· Normal is a dryer setting.

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The child who never was

I’ve seen quite a bit lately on Twitter about grieving your child’s special needs. Most often, this applies to autistic kids (kids with autism? I won’t get into a semantic debate with anyone), but it also pertains, really, to any disability – whether “visible” or “invisible.” And I think it’s a load of crap.

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What could never be

Sometimes we find ourselves pining for something lost, perhaps for something that never even was. It sneaks up on us, Jessica and I, and suddenly we realize that Namine is almost three years old. She is moving, she talking, she is more independent every day. Where is our little baby girl? She’s still small – she’ll always be small – but she’s not small anymore. She doesn’t have a baby face anymore; she has a grown up face, so it seems to us. Can’t we have our baby back?

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Looking the other way

I was going to post a bunch of pictures today and talk about my wonderful Father’s Day with my family, but that’s getting put on hold for a day. I might get around to it tonight even, but I want to talk about something more pressing on my mind than a good ol’ time. I’m going to talk about something uncomfortable. If you get offended, I’m sorry, but it must be said. I only ask that if you keep on reading, hear me out and give it some thought.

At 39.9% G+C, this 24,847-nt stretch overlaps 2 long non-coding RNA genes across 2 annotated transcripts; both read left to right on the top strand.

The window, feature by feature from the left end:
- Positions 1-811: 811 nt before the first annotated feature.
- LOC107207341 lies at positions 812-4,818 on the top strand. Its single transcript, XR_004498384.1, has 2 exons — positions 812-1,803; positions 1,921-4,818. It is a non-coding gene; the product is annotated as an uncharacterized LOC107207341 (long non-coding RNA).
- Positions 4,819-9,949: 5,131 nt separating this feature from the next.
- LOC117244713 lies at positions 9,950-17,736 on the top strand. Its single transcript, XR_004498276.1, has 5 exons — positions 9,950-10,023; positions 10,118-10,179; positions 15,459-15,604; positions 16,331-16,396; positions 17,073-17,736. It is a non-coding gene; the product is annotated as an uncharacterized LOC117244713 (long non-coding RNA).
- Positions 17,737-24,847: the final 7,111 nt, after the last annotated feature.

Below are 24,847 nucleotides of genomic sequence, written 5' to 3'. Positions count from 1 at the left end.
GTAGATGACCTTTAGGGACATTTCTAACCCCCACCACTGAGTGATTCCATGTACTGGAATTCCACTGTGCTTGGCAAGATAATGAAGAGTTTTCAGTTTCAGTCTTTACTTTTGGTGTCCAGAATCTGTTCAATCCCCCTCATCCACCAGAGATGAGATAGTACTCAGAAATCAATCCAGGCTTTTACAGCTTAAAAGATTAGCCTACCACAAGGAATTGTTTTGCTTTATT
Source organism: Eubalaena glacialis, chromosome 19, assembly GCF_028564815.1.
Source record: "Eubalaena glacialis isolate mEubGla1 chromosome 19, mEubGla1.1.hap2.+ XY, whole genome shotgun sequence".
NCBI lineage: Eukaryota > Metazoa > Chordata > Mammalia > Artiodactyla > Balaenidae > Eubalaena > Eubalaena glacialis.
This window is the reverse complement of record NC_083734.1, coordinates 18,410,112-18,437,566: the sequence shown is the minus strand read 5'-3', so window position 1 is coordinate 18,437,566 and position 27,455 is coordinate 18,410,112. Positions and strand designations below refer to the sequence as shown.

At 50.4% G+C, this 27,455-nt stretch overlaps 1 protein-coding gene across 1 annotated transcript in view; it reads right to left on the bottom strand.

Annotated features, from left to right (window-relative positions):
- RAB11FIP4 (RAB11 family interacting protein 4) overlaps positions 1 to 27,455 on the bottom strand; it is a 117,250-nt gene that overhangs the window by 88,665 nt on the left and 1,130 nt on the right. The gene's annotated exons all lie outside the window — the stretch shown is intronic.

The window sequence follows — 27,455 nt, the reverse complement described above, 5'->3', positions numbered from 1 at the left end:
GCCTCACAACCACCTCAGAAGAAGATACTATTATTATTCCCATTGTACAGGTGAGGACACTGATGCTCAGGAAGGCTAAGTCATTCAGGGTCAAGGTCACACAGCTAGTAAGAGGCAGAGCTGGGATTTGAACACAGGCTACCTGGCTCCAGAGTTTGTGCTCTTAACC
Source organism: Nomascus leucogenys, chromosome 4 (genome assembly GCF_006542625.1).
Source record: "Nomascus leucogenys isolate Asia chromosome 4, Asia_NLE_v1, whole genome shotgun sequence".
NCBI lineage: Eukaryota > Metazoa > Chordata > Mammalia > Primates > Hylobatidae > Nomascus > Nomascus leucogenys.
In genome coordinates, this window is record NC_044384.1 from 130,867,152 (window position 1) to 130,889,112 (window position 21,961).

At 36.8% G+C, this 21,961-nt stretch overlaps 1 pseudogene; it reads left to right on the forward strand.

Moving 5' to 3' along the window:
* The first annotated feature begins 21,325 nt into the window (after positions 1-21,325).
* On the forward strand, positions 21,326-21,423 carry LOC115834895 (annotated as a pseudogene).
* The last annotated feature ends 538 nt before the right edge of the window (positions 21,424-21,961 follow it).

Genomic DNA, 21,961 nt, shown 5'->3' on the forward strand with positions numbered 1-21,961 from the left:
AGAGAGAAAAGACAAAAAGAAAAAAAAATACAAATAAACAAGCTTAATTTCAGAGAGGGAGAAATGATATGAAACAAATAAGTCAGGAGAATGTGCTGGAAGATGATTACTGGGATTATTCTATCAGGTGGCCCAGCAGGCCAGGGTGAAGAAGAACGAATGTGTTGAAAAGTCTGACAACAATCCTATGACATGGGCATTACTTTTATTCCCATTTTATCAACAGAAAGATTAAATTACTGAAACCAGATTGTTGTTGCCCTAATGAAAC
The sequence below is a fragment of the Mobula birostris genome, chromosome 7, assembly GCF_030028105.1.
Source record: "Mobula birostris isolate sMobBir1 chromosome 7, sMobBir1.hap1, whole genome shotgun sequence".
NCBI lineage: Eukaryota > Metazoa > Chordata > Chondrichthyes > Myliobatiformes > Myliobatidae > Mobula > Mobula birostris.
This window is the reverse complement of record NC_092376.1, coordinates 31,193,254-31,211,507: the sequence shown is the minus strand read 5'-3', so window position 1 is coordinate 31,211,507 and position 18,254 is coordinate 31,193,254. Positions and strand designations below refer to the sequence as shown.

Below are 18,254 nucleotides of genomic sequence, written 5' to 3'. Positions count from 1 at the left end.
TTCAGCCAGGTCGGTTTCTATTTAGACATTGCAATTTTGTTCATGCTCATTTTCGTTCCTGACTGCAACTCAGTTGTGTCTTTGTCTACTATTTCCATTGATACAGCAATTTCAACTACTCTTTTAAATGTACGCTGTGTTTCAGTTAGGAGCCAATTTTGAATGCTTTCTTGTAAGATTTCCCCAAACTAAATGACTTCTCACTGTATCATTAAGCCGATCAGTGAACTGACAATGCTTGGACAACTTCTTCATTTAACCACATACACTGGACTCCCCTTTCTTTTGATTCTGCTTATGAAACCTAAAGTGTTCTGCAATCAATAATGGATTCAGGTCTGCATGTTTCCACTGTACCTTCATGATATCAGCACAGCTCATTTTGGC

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Happy Mother’s Day

This post could easily be called “a look at our nearly three years of parenthood.” I know some moms who would not share this day with their husbands for their life, but thankfully Jessica is not like that. We both feel that we would not be as good separate. We would not be complete.

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Inchstones to you, milestones to me

Namine made progress in speech last night. As I was getting her out of her bath, drying her off and trying to get the all-too-hyper child into her pajamas, she said to me through shivers: “Haha, I ole!” (Papa, I’m cold!) Then she made a noise she’s never done intentionally: “Kuh!” I asked her if she was trying to say cold. “Uh huh. Kuh! Ole!” Even after some more practice with the hard C sound, she still separates the consonant from the rest of the word. But that’s okay. She only just learned to make the noise, after all.

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